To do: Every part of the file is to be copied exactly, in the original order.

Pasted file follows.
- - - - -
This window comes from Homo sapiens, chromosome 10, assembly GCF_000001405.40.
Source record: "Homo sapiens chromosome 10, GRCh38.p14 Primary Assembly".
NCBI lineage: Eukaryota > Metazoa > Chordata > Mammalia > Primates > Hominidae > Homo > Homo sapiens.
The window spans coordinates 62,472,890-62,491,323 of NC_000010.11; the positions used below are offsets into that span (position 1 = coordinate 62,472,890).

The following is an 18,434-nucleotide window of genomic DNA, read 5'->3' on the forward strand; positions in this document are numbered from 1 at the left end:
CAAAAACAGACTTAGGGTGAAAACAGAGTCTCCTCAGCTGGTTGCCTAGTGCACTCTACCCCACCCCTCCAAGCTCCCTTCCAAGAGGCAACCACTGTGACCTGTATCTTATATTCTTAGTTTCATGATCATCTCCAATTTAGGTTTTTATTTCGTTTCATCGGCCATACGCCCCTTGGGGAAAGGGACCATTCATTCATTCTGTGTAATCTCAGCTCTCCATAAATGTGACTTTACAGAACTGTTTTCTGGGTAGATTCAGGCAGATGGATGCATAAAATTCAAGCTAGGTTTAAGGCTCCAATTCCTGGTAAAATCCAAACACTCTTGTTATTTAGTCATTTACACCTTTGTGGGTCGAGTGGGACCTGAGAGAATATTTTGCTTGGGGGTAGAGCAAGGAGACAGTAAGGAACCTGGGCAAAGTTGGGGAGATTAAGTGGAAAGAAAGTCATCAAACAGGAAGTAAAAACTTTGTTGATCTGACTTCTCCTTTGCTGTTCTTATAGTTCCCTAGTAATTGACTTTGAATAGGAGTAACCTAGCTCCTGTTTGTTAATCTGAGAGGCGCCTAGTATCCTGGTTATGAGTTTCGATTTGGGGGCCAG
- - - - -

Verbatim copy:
This window comes from Homo sapiens, chromosome 10, assembly GCF_000001405.40.
Source record: "Homo sapiens chromosome 10, GRCh38.p14 Primary Assembly".
NCBI lineage: Eukaryota > Metazoa > Chordata > Mammalia > Primates > Hominidae > Homo > Homo sapiens.
The window spans coordinates 62,472,890-62,491,323 of NC_000010.11; the positions used below are offsets into that span (position 1 = coordinate 62,472,890).

The following is an 18,434-nucleotide window of genomic DNA, read 5'->3' on the forward strand; positions in this document are numbered from 1 at the left end:
CAAAAACAGACTTAGGGTGAAAACAGAGTCTCCTCAGCTGGTTGCCTAGTGCACTCTACCCCACCCCTCCAAGCTCCCTTCCAAGAGGCAACCACTGTGACCTGTATCTTATATTCTTAGTTTCATGATCATCTCCAATTTAGGTTTTTATTTCGTTTCATCGGCCATACGCCCCTTGGGGAAAGGGACCATTCATTCATTCTGTGTAATCTCAGCTCTCCATAAATGTGACTTTACAGAACTGTTTTCTGGGTAGATTCAGGCAGATGGATGCATAAAATTCAAGCTAGGTTTAAGGCTCCAATTCCTGGTAAAATCCAAACACTCTTGTTATTTAGTCATTTACACCTTTGTGGGTCGAGTGGGACCTGAGAGAATATTTTGCTTGGGGGTAGAGCAAGGAGACAGTAAGGAACCTGGGCAAAGTTGGGGAGATTAAGTGGAAAGAAAGTCATCAAACAGGAAGTAAAAACTTTGTTGATCTGACTTCTCCTTTGCTGTTCTTATAGTTCCCTAGTAATTGACTTTGAATAGGAGTAACCTAGCTCCTGTTTGTTAATCTGAGAGGCGCCTAGTATCCTGGTTATGAGTTTCGATTTGGGGGCCAG